Of course, there’s no doubt we want to have exposure to high-growth stocks but we also have to remind ourselves that this requires us to be psychologically disciplined when stock markets plunge.
That’s because as growth stocks can go up fast, they can also fall more heavily than the broader stock market.
With that in mind, it was interesting to see a stellar earnings report from one of the most robust consumer companies in the US – Costco Wholesale Corporation (NASDAQ: COST).
Under-the-radar retail giant
For those of us living outside the US, we may never have encountered a Costco store.
But the American retail giant essentially operates a membership club model, whereby customers pay a subscription fee and in return they can buy items in bulk at Costco stores – at incredibly low prices.
The company is both a retailing behemoth and a stable one, too. During the initial stages of the Covid-19 pandemic (in the first quarter of 2020) while the S&P 500 Index plunged by 30%, Costco shares only saw a 10% pullback.
Meanwhile, over the past five years Costco shares have steadily risen by nearly 200% (see below), almost double the 105% increase the S&P 500 Index delivered over the same period.
Its latest fourth-quarter fiscal year (FY) 2021 (for the three months ending 29 August 2021) earnings, announced earlier this week, highlighted why this is the case given the numbers were as solid as ever.
Continuing to deliver
Costco recorded net sales of US$61.4 billion in the fourth quarter, up 17.5% year-on-year while net income came in at US$1.67 billion.
For the whole FY 2021, Costco posted a whopping US$192 billion in net sales making it the third-largest retailer globally. Net income for FY 2021 hit US$5 billion, up 25% year-on-year from FY 2020.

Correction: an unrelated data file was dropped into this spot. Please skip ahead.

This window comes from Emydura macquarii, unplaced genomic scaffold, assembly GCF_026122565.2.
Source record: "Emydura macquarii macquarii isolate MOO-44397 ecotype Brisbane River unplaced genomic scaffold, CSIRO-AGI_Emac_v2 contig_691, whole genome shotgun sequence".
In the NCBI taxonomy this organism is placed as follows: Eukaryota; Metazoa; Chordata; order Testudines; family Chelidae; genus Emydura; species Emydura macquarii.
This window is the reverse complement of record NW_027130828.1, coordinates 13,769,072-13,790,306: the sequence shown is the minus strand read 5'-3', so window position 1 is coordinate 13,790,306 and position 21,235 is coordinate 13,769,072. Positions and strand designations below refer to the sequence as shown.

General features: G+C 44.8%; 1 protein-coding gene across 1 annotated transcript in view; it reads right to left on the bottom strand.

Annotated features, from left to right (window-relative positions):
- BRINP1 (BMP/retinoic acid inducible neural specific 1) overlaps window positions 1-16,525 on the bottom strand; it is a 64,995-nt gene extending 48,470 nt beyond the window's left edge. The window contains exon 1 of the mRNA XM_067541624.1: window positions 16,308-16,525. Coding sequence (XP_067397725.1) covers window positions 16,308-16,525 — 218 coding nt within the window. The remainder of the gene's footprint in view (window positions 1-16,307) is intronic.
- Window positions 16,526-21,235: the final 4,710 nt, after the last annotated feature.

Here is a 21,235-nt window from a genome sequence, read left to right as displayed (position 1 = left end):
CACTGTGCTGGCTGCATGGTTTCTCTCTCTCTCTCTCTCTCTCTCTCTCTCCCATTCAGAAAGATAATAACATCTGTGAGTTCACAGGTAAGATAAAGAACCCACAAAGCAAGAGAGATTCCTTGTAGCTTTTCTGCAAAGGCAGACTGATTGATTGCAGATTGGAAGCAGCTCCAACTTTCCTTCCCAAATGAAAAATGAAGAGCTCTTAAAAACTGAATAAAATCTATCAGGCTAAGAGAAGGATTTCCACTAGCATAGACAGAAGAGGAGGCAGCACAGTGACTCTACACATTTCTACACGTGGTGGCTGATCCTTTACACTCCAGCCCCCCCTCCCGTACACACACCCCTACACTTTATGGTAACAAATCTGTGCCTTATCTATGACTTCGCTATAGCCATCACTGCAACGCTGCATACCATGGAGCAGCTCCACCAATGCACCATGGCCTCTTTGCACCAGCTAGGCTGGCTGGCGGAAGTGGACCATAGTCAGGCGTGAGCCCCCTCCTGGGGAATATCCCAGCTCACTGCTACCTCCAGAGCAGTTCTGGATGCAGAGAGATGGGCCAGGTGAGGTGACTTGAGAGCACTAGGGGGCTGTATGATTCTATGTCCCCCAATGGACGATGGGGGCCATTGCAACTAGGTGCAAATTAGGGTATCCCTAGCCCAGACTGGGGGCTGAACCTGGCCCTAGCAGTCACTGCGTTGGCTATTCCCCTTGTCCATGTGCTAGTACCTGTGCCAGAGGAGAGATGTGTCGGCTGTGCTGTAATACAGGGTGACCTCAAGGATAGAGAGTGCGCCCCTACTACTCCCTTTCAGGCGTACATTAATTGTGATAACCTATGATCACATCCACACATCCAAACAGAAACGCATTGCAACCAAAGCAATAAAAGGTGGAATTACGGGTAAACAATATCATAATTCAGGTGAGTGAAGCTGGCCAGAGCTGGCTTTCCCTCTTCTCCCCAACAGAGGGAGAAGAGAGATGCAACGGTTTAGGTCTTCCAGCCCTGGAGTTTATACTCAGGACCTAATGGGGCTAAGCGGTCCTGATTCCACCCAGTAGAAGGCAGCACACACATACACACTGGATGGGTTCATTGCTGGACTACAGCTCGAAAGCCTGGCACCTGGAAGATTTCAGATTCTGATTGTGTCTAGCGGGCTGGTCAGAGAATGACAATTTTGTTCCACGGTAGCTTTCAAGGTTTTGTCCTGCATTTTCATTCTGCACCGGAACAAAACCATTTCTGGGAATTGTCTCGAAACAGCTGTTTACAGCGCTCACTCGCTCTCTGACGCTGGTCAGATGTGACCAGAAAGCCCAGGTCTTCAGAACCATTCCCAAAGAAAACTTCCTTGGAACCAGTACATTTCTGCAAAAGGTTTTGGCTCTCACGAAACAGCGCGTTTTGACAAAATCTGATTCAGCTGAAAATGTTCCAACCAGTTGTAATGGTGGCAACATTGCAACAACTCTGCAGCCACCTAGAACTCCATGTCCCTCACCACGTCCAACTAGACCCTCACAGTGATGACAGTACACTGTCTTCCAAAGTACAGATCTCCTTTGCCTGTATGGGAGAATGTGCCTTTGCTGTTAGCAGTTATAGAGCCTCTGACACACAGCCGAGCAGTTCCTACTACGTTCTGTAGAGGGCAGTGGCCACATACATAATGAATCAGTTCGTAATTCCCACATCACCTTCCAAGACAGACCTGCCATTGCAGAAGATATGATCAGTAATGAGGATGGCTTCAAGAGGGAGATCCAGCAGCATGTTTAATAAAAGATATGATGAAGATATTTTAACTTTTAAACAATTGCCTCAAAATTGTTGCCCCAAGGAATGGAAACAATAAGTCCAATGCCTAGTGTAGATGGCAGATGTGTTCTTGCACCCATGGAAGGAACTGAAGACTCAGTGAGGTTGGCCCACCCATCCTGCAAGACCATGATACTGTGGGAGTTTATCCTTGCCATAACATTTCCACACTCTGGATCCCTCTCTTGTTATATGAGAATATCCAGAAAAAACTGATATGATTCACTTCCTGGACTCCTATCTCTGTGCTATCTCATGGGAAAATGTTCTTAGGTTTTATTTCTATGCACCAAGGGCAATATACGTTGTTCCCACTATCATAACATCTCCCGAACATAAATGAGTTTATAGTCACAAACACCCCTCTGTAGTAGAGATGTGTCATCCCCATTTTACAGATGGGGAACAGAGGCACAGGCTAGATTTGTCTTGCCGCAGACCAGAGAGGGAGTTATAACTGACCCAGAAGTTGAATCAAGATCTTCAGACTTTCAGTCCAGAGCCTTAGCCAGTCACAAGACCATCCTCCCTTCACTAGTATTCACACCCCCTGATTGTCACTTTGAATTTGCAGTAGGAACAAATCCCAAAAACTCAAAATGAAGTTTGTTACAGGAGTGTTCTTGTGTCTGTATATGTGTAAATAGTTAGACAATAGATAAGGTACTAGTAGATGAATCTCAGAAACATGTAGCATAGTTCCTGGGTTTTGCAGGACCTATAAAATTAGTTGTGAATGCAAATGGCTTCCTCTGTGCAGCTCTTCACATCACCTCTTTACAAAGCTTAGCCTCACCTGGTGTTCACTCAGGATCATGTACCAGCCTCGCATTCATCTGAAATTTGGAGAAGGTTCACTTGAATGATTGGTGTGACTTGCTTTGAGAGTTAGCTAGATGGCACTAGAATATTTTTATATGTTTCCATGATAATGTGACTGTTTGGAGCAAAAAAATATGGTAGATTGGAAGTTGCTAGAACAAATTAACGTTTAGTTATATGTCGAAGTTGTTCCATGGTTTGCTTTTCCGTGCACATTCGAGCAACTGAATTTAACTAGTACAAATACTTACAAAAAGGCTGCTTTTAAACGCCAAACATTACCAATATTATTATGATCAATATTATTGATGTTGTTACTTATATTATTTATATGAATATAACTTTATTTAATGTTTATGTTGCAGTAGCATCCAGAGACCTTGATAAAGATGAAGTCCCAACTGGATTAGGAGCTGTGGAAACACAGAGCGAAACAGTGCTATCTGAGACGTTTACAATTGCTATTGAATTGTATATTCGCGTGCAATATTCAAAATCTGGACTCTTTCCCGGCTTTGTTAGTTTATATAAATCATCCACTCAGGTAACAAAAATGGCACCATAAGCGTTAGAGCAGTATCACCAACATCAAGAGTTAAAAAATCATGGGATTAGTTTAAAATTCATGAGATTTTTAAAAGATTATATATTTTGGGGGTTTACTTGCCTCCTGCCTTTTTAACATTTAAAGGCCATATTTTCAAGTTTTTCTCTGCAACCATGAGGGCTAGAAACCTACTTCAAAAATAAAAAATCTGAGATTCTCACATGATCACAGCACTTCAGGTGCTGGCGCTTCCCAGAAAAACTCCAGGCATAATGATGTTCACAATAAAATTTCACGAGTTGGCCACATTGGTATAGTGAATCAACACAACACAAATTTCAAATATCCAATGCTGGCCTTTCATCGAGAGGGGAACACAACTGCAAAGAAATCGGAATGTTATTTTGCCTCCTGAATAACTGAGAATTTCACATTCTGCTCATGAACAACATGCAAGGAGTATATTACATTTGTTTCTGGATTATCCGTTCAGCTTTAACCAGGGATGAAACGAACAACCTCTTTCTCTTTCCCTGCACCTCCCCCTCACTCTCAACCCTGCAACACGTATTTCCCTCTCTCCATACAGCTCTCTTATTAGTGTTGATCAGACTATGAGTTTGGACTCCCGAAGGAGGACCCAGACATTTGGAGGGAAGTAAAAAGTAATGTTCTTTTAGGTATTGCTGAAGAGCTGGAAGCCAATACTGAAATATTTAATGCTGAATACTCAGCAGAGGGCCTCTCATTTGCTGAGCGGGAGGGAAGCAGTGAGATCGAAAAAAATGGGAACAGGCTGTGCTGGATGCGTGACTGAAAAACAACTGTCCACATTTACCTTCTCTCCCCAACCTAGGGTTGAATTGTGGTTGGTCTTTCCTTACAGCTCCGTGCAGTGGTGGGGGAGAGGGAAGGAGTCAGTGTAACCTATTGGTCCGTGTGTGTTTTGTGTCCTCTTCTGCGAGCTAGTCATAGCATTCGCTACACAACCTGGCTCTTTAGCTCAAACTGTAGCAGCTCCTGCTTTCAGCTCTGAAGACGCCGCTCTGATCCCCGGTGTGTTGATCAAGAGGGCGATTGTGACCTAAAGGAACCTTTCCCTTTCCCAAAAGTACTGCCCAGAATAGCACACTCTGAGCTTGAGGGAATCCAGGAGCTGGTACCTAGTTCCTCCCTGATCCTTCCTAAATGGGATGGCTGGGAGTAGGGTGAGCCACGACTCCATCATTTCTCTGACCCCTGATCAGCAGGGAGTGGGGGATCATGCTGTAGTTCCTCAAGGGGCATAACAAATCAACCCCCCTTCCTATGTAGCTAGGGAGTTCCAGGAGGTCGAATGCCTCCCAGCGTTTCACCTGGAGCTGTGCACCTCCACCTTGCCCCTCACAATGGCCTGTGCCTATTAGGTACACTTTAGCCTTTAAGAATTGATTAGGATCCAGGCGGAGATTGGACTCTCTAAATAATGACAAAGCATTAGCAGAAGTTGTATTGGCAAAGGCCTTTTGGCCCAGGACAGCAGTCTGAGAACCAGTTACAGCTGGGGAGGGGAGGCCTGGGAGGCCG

Meanwhile, its incredibly stable membership renewal rate, which stood at 91.3% for the US and Canada, illustrates the customer loyalty that the brand has built.
This has also helped Costco to continue raising its dividend per share (DPS), which now stands at an annual US$3.16.
That has given patient shareholders a robust compound annual growth rate (CAGR) of 13% in the dividend since Costco’s first annual DPS of U$0.40 in 2004.
So, for investors looking for some semblance of stability in their portfolio, Costco shares look set to continue to deliver.
Source: Google Finance as of 24 September 2021
Disclaimer: ProsperUs Head of Content Tim Phillips doesn’t own shares of any companies mentioned.
Tim, based in Singapore but from Hong Kong, caught the investing bug as a teenager and is a passionate advocate of responsible long-term investing as a great way to build wealth.
He has worked in various content roles at Schroders and the Motley Fool, with a focus on Asian stocks, but believes in buying great businesses – wherever they may be.
In his spare time, Tim enjoys running after his two year-old son, playing football and practicing yoga.